Comparative analysis of pistil transcriptomes reveals conserved and novel genes expressed in dry, wet, and semidry stigmas

Alexandra M. Allen, Christian Lexer, Simon J. Hiscock

Research output: Contribution to journalArticle (Academic Journal)peer-review

23 Citations (Scopus)

Abstract

Fertilization in angiosperms depends on a complex cellular "courtship" between haploid pollen and diploid pistil. These pollen-pistil interactions are regulated by a diversity of molecules, many of which remain to be identified and characterized. Thus, it is unclear to what extent these processes are conserved among angiosperms, a fact confounded by limited sampling across taxa. Here, we report the analysis of pistil-expressed genes in Senecio squalidus (Asteraceae), a species from euasterid II, a major clade for which there are currently no data on pistil-expressed genes. Species from the Asteraceae characteristically have a "semidry stigma," intermediate between the "wet" and "dry" stigmas typical of the majority of angiosperms. Construction of pistil-enriched cDNA libraries for S. squalidus allowed us to address two hypotheses: (1) stigmas of S. squalidus will express genes common to wet and dry stigmas and genes specific to the semidry stigma characteristic of the Asteraceae; and (2) genes potentially essential for pistil function will be conserved between diverse angiosperm groups and therefore common to all currently available pistil transcriptome data sets, including S. squalidus. Our data support both these hypotheses. The S. squalidus pistil transcriptome contains novel genes and genes previously identified in pistils of species with dry stigmas and wet stigmas. Comparative analysis of the five pistil transcriptomes currently available (Oryza sativa, Crocus sativus, Arabidopsis thaliana, Nicotiana tabacum, and S. squalidus), representing four major angiosperm clades and the three stigma states, identified novel genes and conserved genes potentially regulating pollen-pistil interaction pathways common to monocots and eudicots.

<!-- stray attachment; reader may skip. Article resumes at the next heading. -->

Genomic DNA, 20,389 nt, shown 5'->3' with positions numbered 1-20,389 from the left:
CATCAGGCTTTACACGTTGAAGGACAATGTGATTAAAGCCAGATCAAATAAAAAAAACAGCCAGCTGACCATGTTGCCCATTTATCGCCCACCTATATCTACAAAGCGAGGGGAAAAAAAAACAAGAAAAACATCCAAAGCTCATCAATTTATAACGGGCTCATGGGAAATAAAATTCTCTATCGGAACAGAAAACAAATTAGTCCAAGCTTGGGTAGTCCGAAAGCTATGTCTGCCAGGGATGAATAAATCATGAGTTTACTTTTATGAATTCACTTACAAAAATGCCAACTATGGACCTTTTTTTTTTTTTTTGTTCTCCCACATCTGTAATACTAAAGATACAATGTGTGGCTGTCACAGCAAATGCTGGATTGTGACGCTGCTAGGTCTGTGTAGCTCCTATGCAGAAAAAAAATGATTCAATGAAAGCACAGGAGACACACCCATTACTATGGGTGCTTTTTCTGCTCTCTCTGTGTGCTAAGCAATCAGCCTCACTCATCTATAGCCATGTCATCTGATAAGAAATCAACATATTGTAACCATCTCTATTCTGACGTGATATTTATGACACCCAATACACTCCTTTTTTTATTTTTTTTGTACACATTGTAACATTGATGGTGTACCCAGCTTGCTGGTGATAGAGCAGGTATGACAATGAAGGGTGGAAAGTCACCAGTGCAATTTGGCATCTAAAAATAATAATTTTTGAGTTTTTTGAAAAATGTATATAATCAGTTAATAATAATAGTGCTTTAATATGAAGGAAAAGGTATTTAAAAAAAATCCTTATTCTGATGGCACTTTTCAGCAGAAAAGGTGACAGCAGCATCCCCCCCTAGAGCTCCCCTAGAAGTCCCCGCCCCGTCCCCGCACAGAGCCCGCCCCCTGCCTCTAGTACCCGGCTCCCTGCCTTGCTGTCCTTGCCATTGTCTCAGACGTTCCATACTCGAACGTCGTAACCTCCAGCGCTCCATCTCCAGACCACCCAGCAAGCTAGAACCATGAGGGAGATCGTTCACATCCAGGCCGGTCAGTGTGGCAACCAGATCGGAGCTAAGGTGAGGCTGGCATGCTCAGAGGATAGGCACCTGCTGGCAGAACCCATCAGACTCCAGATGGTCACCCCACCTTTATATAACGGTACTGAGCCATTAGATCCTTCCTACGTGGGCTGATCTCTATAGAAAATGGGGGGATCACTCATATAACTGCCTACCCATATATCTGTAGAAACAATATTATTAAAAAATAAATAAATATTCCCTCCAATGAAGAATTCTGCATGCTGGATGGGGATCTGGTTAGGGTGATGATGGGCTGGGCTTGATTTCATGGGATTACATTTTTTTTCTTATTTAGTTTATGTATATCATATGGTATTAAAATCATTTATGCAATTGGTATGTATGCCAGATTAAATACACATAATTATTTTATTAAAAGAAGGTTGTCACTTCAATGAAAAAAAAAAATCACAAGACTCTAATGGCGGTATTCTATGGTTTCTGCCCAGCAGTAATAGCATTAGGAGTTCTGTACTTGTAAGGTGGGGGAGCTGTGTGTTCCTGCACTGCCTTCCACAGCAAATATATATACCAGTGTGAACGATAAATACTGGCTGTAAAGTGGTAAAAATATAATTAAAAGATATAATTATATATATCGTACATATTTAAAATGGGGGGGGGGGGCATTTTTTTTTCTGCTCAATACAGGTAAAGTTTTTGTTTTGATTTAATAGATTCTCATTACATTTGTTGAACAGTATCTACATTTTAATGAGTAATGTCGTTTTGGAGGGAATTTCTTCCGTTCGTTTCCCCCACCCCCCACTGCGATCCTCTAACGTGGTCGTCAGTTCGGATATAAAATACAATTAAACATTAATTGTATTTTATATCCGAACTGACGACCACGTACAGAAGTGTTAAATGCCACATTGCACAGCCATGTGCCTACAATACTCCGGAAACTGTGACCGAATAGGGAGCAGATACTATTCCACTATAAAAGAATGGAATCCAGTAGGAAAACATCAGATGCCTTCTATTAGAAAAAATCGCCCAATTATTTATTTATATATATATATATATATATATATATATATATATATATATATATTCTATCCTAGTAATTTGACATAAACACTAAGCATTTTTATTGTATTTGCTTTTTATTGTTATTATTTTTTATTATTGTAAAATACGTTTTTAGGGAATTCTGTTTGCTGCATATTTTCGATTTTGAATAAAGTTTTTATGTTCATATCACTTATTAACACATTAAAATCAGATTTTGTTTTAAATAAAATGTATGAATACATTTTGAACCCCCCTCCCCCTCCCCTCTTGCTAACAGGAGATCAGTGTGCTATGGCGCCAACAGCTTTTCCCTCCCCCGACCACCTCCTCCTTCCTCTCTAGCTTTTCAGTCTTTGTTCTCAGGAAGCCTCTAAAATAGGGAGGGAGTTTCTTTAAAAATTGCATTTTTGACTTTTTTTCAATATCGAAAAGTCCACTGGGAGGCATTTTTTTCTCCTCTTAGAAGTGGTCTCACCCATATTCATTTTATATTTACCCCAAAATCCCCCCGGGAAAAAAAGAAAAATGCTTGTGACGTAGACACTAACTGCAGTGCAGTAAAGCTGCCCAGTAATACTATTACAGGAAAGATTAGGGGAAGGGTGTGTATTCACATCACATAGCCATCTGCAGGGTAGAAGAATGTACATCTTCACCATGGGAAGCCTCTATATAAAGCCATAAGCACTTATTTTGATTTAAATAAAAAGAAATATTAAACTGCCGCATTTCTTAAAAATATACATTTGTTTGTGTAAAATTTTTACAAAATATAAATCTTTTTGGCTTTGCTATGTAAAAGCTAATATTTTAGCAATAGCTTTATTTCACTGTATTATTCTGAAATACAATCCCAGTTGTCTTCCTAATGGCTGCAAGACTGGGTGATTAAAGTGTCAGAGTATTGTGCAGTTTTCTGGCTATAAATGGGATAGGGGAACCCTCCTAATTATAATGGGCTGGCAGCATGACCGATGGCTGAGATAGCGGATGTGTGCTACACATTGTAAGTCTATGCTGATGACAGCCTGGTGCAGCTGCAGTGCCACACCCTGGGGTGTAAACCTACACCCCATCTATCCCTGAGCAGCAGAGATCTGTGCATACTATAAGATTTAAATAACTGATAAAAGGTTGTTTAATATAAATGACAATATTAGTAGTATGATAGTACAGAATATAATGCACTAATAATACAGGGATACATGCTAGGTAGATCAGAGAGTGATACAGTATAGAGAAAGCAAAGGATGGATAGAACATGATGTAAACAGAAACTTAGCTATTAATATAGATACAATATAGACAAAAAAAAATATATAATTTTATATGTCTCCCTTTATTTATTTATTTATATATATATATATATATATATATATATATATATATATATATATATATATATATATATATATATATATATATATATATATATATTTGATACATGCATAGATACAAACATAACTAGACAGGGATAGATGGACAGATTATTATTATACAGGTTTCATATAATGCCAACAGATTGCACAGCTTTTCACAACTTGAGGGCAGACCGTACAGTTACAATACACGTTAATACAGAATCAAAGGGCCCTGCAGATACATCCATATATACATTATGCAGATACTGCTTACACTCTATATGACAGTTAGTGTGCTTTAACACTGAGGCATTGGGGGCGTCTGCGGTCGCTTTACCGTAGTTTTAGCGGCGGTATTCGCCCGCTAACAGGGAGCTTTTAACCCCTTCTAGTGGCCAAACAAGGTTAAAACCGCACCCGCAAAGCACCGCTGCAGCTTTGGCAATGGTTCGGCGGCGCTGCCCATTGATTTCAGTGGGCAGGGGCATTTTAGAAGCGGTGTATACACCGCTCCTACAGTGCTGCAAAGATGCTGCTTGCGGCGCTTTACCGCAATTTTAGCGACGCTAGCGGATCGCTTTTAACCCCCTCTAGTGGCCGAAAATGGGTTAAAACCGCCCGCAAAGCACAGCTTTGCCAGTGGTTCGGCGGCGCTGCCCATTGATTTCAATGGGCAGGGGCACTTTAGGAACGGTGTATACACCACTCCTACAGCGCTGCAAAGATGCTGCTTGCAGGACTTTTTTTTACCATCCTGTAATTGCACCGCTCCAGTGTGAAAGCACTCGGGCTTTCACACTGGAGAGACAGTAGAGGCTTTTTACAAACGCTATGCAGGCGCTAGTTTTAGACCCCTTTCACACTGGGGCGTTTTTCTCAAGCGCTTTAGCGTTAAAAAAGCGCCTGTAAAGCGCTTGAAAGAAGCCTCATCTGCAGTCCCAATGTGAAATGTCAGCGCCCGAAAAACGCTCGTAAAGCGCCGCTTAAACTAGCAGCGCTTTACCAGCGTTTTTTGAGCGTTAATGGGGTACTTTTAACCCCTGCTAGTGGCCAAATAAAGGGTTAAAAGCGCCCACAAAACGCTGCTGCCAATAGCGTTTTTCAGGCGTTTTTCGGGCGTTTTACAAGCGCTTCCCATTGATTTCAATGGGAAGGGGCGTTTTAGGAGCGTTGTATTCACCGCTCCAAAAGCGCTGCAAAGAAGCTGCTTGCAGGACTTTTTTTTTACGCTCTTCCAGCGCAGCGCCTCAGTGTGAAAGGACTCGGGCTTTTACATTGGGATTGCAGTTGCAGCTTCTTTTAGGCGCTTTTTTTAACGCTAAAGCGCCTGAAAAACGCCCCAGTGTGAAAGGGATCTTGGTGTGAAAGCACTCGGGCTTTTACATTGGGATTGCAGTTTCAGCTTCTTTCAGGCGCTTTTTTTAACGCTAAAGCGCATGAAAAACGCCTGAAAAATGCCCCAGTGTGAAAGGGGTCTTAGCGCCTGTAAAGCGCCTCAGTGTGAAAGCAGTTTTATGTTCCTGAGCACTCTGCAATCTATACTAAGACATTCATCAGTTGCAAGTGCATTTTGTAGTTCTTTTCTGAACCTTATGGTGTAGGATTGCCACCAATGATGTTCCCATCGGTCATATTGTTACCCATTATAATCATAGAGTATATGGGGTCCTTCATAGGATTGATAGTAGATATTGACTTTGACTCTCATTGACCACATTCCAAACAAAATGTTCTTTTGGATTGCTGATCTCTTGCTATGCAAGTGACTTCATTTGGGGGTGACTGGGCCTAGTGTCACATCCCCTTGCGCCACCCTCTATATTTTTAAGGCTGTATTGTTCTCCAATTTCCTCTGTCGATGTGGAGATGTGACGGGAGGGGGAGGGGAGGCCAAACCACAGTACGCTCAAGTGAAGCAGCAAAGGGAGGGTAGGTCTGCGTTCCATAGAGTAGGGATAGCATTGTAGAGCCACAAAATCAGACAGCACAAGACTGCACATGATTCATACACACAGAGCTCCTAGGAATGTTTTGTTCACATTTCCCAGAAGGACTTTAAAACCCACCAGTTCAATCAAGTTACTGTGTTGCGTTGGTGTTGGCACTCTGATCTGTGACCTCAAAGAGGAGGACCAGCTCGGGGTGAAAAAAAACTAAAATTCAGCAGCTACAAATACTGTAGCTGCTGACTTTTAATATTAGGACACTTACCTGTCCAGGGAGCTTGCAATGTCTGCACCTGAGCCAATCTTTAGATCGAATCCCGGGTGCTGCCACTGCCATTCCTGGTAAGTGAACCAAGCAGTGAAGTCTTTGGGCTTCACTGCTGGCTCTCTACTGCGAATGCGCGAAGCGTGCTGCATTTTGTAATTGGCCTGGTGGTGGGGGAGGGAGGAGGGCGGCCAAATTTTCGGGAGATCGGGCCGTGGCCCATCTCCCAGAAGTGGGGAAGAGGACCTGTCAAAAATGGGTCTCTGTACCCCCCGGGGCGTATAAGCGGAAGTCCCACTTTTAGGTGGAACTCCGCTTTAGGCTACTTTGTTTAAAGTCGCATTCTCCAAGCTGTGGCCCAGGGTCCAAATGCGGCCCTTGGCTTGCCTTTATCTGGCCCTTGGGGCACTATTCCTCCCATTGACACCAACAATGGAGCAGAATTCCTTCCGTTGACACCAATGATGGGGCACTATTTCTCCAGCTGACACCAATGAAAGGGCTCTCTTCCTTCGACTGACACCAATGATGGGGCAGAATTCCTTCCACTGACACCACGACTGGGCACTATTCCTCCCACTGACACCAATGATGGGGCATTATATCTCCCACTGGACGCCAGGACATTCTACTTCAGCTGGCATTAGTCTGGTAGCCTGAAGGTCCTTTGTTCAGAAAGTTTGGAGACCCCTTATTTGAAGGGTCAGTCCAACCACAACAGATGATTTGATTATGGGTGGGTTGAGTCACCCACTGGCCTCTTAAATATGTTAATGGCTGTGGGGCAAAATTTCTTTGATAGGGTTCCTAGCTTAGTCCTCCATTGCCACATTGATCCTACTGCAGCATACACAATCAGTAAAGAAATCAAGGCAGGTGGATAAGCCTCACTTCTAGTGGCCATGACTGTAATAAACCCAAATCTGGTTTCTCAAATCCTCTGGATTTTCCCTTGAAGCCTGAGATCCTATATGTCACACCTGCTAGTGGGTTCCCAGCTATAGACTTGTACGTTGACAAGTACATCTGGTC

Translated title of the contributionComparative analysis of pistil transcriptomes reveals conserved and novel genes expressed in dry, wet, and semidry stigmas
Original languageEnglish
Pages (from-to)1347 - 1360
Number of pages14
JournalPlant Physiology
Volume154
Issue number3
DOIs
Publication statusPublished - Nov 2010

Fingerprint Dive into the research topics of 'Comparative analysis of pistil transcriptomes reveals conserved and novel genes expressed in dry, wet, and semidry stigmas'. Together they form a unique fingerprint.

Cite this